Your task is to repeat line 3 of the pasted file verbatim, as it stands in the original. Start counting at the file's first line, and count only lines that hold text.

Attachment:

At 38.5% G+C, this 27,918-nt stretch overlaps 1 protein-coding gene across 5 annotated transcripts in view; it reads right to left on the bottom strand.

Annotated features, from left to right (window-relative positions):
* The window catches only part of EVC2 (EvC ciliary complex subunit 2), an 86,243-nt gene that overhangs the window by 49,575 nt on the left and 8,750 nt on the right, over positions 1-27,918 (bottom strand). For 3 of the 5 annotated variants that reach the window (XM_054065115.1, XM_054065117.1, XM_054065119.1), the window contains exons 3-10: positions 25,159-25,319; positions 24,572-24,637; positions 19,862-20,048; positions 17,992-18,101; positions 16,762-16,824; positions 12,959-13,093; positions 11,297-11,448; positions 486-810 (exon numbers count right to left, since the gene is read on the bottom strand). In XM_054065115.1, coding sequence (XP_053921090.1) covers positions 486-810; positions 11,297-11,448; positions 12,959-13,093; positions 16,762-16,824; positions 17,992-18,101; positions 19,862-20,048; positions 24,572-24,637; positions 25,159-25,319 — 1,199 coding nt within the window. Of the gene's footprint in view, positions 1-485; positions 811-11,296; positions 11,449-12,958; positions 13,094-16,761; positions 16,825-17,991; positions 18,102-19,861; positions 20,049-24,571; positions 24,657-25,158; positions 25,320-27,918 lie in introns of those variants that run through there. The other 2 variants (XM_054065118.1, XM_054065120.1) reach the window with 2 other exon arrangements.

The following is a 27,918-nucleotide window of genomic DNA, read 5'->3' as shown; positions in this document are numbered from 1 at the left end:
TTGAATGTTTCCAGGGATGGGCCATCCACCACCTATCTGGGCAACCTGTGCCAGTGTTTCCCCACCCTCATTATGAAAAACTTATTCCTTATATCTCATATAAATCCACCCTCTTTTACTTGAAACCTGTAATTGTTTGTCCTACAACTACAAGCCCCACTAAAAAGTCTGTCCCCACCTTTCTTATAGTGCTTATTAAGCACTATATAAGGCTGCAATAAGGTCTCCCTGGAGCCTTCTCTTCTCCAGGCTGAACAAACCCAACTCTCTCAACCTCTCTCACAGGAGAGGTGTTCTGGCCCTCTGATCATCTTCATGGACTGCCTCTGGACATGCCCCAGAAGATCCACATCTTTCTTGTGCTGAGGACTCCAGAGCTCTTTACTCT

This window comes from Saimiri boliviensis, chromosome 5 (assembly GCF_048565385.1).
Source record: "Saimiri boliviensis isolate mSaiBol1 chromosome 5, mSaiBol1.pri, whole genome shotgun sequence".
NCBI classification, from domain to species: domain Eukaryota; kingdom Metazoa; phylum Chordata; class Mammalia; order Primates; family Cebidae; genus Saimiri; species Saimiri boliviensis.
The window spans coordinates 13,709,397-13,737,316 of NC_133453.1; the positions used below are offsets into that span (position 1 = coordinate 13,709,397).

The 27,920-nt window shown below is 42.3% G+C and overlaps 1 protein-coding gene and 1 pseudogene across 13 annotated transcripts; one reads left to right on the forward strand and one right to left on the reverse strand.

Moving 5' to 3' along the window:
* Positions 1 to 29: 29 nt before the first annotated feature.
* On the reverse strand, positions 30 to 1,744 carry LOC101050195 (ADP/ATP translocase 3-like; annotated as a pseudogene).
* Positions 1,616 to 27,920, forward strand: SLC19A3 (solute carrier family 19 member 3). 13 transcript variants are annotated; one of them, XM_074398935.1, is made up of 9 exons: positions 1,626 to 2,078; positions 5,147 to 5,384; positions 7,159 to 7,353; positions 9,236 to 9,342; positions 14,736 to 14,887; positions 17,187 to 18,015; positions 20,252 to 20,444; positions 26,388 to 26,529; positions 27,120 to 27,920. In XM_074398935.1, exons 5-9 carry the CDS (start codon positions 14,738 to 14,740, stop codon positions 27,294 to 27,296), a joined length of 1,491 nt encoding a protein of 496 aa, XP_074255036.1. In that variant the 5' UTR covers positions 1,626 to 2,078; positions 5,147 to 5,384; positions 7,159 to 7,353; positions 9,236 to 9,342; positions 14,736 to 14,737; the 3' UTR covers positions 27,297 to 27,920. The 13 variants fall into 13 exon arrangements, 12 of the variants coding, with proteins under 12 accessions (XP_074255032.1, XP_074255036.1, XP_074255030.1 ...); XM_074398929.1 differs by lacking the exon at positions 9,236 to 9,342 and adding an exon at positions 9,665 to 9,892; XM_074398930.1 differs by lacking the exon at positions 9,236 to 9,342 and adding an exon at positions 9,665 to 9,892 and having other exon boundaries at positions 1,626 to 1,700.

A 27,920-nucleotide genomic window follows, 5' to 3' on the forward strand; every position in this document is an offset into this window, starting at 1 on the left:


* The window catches only part of EVC2 (EvC ciliary complex subunit 2), an 86,243-nt gene that overhangs the window by 49,575 nt on the left and 8,750 nt on the right, over positions 1-27,918 (bottom strand). For 3 of the 5 annotated variants that reach the window (XM_054065115.1, XM_054065117.1, XM_054065119.1), the window contains exons 3-10: positions 25,159-25,319; positions 24,572-24,637; positions 19,862-20,048; positions 17,992-18,101; positions 16,762-16,824; positions 12,959-13,093; positions 11,297-11,448; positions 486-810 (exon numbers count right to left, since the gene is read on the bottom strand). In XM_054065115.1, coding sequence (XP_053921090.1) covers positions 486-810; positions 11,297-11,448; positions 12,959-13,093; positions 16,762-16,824; positions 17,992-18,101; positions 19,862-20,048; positions 24,572-24,637; positions 25,159-25,319 — 1,199 coding nt within the window. Of the gene's footprint in view, positions 1-485; positions 811-11,296; positions 11,449-12,958; positions 13,094-16,761; positions 16,825-17,991; positions 18,102-19,861; positions 20,049-24,571; positions 24,657-25,158; positions 25,320-27,918 lie in introns of those variants that run through there. The other 2 variants (XM_054065118.1, XM_054065120.1) reach the window with 2 other exon arrangements.